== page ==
Before we talk more about photography and your novel, can I ask about the role of your wise and companiable book Deepening Fiction (co-authored with Sarah Stone), which came out in 2004. Did you also find yourself trying to follow your own advice?

In my twenties, I was against the idea of “plot” because it seemed conventional and artificial, but as Sarah and I wrote Deepening Fiction, and as I started writing this book and studying how my favorite novels worked, I gained a new appreciation for classic plot techniques. I reread one of my favorite novels, Marilynne Robinson’s Housekeeping, to see how she pulled it off without a plot, and discovered that it actually had a dramatic, classic story structure—I just hadn’t noticed it the first time around because of the beauty of the language and the atmosphere and the narrator’s observations. That plot arises from the characters’ natures and differing views of the world.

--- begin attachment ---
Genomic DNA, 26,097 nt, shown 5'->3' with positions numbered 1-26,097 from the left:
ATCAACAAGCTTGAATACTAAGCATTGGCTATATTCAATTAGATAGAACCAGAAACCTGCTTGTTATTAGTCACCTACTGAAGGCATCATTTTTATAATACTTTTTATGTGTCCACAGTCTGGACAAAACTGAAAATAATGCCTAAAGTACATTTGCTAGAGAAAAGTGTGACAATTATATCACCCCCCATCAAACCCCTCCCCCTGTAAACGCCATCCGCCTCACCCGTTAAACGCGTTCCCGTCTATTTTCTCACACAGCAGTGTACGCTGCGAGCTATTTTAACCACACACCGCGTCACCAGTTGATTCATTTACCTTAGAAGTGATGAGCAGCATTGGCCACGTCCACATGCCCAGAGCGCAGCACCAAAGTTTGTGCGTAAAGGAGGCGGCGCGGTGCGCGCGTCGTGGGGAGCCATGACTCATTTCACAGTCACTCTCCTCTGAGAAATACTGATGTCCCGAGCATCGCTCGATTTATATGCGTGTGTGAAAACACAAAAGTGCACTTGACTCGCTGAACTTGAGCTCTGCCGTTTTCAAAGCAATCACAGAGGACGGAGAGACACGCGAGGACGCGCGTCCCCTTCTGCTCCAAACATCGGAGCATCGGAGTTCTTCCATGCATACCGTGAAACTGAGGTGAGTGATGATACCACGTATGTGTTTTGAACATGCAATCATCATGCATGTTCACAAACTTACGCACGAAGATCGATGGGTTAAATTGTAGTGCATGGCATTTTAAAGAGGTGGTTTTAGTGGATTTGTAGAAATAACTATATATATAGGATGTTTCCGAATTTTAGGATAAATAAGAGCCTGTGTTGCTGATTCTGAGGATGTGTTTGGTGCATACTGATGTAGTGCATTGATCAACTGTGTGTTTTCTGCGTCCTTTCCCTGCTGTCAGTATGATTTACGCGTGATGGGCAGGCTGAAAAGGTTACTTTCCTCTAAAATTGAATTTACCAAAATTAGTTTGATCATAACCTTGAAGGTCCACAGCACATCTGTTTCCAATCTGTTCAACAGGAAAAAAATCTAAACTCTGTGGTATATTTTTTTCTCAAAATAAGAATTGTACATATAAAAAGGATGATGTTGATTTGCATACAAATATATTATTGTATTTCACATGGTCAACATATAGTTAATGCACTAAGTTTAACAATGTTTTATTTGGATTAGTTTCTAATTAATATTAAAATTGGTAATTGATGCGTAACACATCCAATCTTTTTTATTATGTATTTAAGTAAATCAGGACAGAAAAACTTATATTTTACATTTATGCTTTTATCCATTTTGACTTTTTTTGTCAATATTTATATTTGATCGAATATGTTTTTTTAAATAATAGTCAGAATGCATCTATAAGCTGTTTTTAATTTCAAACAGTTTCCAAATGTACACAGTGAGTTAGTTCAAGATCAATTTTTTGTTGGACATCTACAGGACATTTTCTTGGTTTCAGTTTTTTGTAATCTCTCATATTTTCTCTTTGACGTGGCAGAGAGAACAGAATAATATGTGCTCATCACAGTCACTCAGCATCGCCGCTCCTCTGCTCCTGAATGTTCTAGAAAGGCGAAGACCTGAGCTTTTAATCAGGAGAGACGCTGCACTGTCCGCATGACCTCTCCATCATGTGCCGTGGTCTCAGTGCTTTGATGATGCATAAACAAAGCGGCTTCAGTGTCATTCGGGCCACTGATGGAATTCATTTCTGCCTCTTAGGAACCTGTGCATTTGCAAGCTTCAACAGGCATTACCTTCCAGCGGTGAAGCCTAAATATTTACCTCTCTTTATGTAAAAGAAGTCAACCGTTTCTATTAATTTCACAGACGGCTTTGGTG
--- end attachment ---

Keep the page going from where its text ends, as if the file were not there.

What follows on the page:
Ironically, as a child, I wrote and drew a series of comic books about Super Ant (a character I borrowed from my oldest brother’s own comic books), and these had very traditional, heroic plots. My first love as a reader was science fiction/fantasy novels, and that’s where I came to appreciate books that took a speculative approach and investigated ideas. But when I encountered contemporary short stories in college, I began writing more realistic stories, though still often with a tinge of the fantastic.

How about you? Where did writing start with you, and how did it change over time?